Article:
Tigers' Nathan fully committed to altering his methods
Lakeland, Fla. – Joe Nathan is undergoing a metamorphosis of sorts, one that possibly started before he was aware of it or ready to accept it.
If his last two outings are an indication, though, he is fully embracing it now.
"It's just continuing to learn and adjust," he said after tossing an easy, three-up-three-down inning against the Yankees Friday. "We preach it all the time. We've got to adjust. We are creatures of habit but we also have to be very good at adjusting.
"When your game adjusts, your arm changes and you have different pitches, you have to adjust with it and not just think you can pitch the same way you used to."
Nathan is no longer a guy who can pump a mid-90s fastball anywhere in the strike zone to get ahead of hitters and then finish them with a slider. He may no longer be a guy who can get by on just two pitches.
He certainly is no longer a guy who can get by with imprecise location.
It's taken a while, most of last year and perhaps even the first couple weeks of spring, but he is fully aware of that now.
"When baseball players are successful, and Joe's been extremely successful in his career, and successful doing things a certain way for years and even a decade, it's tough to tell yourself to change," manager Brad Ausmus said. "I don't think it's a bad thing that Joe is looking at himself and trying to find ways to be better as he matures in his career."
Nathan said the most effective motivator for change is failure – which he had his fill of both last year and in one forgettable outing this spring.
"It's natural to go out and do something that has worked for a period of time until it doesn't work," Nathan said. "The only way to know something's not working is to experience that and battle through it.
"We know, having been in the game for so long, how hard it is to stay in the game for a long time. The guys that can adjust and keep making adjustment and can learn to do it a different way, they stick around."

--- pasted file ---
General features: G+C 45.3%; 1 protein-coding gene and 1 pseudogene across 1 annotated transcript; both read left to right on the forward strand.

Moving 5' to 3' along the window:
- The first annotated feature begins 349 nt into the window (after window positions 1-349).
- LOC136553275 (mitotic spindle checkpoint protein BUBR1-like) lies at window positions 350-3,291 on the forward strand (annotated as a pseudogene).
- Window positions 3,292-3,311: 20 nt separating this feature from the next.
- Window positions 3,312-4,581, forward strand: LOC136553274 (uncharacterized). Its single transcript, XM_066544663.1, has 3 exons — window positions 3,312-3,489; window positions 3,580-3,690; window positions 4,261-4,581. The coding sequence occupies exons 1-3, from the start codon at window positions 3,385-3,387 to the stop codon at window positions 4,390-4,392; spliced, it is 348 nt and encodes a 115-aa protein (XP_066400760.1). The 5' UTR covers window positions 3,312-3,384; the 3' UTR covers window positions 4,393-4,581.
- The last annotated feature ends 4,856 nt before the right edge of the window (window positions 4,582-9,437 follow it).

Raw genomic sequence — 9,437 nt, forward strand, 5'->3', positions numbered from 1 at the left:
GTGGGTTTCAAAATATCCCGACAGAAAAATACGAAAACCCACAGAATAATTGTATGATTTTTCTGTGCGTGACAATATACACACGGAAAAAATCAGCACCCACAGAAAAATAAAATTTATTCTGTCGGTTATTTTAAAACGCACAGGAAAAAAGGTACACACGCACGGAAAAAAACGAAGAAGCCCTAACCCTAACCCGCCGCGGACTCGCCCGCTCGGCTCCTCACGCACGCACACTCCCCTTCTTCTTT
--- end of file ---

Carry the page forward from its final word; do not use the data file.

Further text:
The adjustments Nathan committed himself to started last year when pitching coach Jeff Jones discovered a flaw in his delivery relating to his arm slot. Once detected and fixed, Nathan pitched much better in the last month and a half of last season.
This year, the adjustments are more in terms of how he needs to attack hitters. It is still imperative that he get ahead of hitters, but he can no longer get away with just pumping center-cut first-pitch fastballs.
"Coming into this year, I've been concentrating on locating strikes, not just throwing strikes," he said. "Before it was just go out and work ahead. Now it's keep the ball down. I am way more effective when I am ahead in the count, but from there I have to keep the location down."
What's helped him achieve that recently is a firm (90 to 92 mph), sinking two-seam fastball. He used it with great effectiveness against the Yankees Friday.
"When my fastball is down and my slider starts out at the same spot, it's a much more effective pitch. And then from there, my curve ball opens up my other pitches."
Other pitches, that's also new to Nathan's vocabulary. He was one of the game's top closers for close to a decade primarily on the strength of his fastball and slider. These days, Nathan is working in a curve ball with more regularity and he's getting comfortable with, of all things, a changeup.
"It's good to be able to throw a curve ball, especially early in the count," Nathan said. "That's been a big pitch for me. Most guys are geared up for the heater, especially late in games, if I can flip a curve ball in there on the first pitch and get ahead, that sets up the at-bat for me.
"I can also possibly mix in that change-up. That's been a big pitch for me lately. I have gotten comfortable with it. Hopefully when we flip it to the regular season I continue to use it. At least it puts it in the back of guys' minds that I do have a fourth or fifth pitch. It makes it harder for them to sit on a certain pitch in a certain situation."
You can look at what Nathan is going through, at age 40, coming off one his worst seasons, two ways – as the final desperate act of a pitcher trying to hang on well past his prime, or as the necessary adaptations every aging player has to make to maintain productivity.
Which one it is won't be known for sure until April or May, after Nathan has applied his new methods in regular season games. It is, regardless, an intriguing case study and one pivotal for the Tigers' fortunes this season.